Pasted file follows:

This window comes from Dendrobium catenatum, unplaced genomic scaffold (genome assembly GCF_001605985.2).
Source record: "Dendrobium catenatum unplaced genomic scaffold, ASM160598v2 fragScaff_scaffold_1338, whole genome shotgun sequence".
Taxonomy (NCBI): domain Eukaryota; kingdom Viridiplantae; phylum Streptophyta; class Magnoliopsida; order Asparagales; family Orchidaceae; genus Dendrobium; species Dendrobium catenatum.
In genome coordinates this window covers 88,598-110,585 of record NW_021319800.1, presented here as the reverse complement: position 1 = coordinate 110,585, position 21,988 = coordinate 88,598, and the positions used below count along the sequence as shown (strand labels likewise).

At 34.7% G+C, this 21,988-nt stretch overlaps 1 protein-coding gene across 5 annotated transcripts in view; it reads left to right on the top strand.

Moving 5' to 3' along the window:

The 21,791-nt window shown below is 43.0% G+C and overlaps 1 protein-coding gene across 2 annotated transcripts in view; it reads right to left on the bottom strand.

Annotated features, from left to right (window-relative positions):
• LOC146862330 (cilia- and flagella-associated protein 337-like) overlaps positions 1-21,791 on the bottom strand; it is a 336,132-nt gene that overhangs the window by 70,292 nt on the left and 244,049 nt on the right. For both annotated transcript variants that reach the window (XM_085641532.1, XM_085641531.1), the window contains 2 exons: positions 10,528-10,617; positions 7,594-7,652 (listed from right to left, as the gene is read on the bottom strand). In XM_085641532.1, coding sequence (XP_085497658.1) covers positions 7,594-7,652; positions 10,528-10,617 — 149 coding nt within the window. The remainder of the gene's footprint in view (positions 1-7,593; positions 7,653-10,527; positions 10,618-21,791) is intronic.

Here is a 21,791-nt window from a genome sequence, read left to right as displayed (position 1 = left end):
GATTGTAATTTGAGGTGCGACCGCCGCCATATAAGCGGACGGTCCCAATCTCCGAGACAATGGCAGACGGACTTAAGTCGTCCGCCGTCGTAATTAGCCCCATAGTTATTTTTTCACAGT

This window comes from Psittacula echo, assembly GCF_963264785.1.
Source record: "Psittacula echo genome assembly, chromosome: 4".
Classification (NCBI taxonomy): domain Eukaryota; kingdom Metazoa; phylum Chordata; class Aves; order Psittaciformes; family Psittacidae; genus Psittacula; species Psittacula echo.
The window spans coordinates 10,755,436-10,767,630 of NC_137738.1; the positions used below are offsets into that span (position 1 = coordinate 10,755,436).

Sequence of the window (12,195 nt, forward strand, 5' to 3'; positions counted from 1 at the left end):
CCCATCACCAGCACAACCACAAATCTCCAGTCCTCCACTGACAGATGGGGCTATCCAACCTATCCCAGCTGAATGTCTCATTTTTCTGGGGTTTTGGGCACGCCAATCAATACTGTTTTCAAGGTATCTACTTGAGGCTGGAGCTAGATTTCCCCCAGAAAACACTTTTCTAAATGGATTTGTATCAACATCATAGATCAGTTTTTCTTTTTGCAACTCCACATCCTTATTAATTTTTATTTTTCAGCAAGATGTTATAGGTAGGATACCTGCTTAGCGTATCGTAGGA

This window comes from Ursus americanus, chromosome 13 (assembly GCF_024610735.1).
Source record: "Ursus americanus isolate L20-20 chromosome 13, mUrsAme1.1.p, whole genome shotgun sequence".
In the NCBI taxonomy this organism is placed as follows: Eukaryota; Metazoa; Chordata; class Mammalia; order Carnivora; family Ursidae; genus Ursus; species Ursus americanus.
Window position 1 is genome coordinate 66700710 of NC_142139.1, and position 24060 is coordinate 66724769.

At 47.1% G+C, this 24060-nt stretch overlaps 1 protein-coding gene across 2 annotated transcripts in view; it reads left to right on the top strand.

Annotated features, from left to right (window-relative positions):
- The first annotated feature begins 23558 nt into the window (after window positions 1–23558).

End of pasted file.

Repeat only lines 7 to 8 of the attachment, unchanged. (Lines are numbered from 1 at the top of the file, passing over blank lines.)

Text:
The 21,791-nt window shown below is 43.0% G+C and overlaps 1 protein-coding gene across 2 annotated transcripts in view; it reads right to left on the bottom strand.

Annotated features, from left to right (window-relative positions):